How Do Zoned Mini-Split Systems Work?

Posted on: 22 January 2020

Many homeowners love the idea of zoning out their heating and cooling system. Zoned air conditioning can be especially useful on hot summer days when cooling an entire house with one or two occupants may be a significant waste of energy. Cooling unused spaces is wasteful and puts extra stress on your HVAC equipment, wearing components out more quickly than if they were only conditioning one section of the home at a time. With a traditional central air system, dampers in the ductwork create zones by blocking airflow as needed.

While this simple type of zoning is effective, it is not an option for ductless mini-split systems. Since many homeowners want the efficiency and simplicity benefits of ductless systems with the convenience of zones, these systems offer their own alternative for discrete cooling.

The Basics Of Mini-Split Systems

As their name implies, mini-split ductless systems use an indoor and outdoor unit in the same way as traditional central cooling units. A conventional air conditioning system locates its indoor evaporator and cooling unit in a central location, distributing air throughout the home through a network of ducts. Mini-split systems use a combined air handler/evaporator placed directly into the space to be cooled. Since this unit acts as a heat exchanger, fan, and vent all-in-one, there is no way to distribute air to other rooms or control temperature between zones.

Enter The Multiple Unit System

While a single mini-split indoor unit cannot provide variable cooling to multiple rooms, there is no reason to limit yourself to only one unit. Zoned ductless air conditioning systems work by tying numerous indoor units to a single outdoor compressor unit. Each indoor unit is entirely independent of the other units in the home. When you turn down the thermostat in one room, only the air handler for that single room runs. Likewise, turning off the air conditioning in another room has no effect on the rest of the home.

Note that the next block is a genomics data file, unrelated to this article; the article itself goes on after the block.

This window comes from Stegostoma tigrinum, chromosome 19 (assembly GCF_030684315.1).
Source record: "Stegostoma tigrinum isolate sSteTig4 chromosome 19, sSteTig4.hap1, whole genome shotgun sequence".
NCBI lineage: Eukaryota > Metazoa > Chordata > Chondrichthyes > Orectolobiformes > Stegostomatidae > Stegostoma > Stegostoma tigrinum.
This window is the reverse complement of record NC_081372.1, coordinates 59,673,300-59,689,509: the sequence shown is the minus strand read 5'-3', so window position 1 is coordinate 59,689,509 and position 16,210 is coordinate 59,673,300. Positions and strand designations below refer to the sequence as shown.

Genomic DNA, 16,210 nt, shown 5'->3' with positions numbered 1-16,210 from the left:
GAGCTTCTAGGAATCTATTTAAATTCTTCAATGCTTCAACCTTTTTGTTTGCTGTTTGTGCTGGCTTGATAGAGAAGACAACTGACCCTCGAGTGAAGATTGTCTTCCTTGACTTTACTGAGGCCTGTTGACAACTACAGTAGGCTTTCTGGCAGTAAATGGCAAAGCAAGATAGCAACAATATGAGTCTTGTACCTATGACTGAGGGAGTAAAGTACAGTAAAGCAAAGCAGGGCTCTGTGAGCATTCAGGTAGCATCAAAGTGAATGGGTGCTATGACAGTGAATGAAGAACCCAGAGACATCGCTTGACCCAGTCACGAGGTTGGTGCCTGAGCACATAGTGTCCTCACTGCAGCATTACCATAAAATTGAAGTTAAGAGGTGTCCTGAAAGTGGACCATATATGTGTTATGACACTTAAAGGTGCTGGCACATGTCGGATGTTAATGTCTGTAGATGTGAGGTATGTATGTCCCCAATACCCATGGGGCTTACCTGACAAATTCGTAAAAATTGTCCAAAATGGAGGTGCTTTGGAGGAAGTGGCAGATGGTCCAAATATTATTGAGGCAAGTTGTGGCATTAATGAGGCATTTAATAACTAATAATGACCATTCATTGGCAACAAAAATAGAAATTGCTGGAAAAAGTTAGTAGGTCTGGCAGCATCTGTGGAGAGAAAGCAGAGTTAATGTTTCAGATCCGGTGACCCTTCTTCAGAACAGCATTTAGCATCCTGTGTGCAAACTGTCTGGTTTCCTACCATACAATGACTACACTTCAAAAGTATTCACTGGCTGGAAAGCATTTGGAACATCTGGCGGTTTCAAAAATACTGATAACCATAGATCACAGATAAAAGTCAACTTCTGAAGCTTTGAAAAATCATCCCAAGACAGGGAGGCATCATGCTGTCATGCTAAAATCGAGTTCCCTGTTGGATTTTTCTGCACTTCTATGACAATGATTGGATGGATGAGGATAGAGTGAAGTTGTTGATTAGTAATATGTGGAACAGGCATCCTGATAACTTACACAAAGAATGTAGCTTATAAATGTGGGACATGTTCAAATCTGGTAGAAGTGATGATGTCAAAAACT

The Advantages Of Multiple Units

The traditional damper method of zoning has several disadvantages. Most notably, the air handler must run when there is a demand for cooling in any zone. The damper system can also produce uneven cooling, with reduced airflow when during periods where multiple zones are active. Mini-split systems bypass these problems entirely and share only the compressor between zones. Additionally, the smaller, more efficient air handlers found in each indoor unit can help you to realize significant energy savings. This higher efficiency design means that you can keep each zone in your house cool and comfortable while also saving money on your utility bills.


Making Your Customers Comfortable

Starting a business is a monumental accomplishment. My mom and I have talked about opening a restaurant in the past. However, we haven’t ever worked up enough courage to turn our dreams into a reality. I admire anyone who has the nerve to risk financial security in order to become an entrepreneur. I do know, however, that if you’re beginning a new business establishment, one of your goals should be to make your customers comfortable as they shop around. You don't want them to get too hot, or too cold. Depending on where you live, this objective might be especially important during the hot summer months. On this blog, you will discover the best types of HVAC units to install in business establishments. Enjoy!